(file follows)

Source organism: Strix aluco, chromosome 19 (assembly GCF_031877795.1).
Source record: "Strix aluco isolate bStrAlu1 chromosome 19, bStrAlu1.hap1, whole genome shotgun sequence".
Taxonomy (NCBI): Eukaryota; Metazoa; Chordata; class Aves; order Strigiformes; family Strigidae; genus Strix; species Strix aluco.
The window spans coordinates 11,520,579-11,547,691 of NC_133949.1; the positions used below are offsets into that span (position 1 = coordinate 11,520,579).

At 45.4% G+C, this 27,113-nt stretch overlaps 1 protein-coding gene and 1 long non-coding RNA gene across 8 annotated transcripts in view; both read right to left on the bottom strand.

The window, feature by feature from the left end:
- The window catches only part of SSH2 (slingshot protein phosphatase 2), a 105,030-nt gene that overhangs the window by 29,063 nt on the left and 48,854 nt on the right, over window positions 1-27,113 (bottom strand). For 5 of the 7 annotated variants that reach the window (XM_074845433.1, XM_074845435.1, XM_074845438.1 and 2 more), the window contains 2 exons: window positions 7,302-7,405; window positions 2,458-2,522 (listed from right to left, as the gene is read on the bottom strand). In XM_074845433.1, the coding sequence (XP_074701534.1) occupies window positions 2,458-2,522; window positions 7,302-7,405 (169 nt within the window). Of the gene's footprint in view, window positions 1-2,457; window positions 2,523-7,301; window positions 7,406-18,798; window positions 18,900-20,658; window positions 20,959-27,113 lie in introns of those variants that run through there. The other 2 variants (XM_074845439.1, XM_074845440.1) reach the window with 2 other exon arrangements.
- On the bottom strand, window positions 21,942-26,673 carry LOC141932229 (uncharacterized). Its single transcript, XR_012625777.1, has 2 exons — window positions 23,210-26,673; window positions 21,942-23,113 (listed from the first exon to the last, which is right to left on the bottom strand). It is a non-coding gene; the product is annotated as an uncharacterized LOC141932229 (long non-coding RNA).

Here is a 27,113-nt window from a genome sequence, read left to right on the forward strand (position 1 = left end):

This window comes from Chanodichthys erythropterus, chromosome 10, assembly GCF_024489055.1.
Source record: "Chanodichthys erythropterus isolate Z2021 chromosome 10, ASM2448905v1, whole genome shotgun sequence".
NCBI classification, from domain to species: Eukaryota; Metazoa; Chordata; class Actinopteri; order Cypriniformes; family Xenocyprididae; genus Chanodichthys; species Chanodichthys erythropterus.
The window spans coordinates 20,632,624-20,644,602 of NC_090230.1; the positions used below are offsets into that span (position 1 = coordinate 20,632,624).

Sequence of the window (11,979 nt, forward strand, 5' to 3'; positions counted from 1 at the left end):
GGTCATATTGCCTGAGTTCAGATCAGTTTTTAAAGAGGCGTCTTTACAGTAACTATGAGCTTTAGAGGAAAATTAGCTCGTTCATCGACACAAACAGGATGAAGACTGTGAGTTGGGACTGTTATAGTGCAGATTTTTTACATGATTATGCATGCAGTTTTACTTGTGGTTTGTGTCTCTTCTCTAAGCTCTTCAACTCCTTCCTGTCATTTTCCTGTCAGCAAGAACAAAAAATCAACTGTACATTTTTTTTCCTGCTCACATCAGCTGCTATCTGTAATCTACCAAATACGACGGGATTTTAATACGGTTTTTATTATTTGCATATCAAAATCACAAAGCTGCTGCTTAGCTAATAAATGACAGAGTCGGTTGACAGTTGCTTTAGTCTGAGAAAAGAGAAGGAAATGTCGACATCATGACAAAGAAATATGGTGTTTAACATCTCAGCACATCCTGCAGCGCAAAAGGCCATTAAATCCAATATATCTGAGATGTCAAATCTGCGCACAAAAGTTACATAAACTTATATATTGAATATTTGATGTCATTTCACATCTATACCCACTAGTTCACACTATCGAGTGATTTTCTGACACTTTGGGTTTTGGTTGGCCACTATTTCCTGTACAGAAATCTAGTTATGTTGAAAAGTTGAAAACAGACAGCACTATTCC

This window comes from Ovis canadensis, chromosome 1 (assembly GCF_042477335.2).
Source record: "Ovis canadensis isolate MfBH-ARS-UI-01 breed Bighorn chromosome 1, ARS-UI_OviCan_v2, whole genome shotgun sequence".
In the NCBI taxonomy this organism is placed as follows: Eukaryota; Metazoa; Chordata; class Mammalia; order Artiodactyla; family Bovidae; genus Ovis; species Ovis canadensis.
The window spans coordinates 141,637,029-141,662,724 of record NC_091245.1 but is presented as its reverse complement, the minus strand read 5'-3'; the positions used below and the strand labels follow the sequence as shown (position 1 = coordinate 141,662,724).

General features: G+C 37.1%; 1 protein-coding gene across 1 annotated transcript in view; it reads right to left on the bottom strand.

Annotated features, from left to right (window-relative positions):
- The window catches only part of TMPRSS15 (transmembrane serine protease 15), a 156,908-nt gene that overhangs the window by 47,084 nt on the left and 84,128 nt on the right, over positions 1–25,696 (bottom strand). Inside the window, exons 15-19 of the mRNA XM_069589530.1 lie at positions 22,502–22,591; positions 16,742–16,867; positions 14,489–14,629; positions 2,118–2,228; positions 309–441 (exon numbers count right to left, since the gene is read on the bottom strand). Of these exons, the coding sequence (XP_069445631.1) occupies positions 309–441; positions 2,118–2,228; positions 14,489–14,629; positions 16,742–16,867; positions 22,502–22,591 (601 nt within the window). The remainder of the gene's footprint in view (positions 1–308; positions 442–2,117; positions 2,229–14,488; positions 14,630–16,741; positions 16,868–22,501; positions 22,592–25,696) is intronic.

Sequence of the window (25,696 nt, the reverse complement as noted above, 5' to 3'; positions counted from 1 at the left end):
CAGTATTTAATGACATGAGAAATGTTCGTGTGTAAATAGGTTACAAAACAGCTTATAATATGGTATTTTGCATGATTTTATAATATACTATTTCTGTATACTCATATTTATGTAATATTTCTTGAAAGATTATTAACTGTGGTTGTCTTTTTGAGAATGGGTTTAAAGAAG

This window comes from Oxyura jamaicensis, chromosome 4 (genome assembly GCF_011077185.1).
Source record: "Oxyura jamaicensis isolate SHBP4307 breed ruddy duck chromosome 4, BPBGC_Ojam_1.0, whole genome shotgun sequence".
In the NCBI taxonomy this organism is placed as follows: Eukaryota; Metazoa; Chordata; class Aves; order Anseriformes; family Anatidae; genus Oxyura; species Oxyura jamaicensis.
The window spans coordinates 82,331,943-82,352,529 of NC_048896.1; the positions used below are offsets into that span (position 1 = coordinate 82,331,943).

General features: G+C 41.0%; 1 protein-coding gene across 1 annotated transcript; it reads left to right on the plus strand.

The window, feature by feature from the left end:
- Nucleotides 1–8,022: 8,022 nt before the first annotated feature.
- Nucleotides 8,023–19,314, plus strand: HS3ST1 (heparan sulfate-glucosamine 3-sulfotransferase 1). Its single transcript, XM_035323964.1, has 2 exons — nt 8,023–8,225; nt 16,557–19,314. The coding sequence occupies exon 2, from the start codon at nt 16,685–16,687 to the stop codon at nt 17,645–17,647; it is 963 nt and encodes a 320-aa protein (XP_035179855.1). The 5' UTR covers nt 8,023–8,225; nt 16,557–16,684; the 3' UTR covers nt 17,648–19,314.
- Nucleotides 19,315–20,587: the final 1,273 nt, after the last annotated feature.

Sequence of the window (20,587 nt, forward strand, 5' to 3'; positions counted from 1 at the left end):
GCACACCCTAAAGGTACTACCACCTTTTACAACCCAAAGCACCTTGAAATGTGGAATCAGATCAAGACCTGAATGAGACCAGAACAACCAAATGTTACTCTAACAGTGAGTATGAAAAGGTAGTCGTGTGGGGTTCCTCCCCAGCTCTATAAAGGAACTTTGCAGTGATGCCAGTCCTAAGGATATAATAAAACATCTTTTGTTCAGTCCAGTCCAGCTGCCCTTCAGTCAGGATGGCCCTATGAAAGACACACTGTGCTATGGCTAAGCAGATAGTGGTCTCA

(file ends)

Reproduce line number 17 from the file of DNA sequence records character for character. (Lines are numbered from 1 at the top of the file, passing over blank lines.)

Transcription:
Source record: "Ovis canadensis isolate MfBH-ARS-UI-01 breed Bighorn chromosome 1, ARS-UI_OviCan_v2, whole genome shotgun sequence".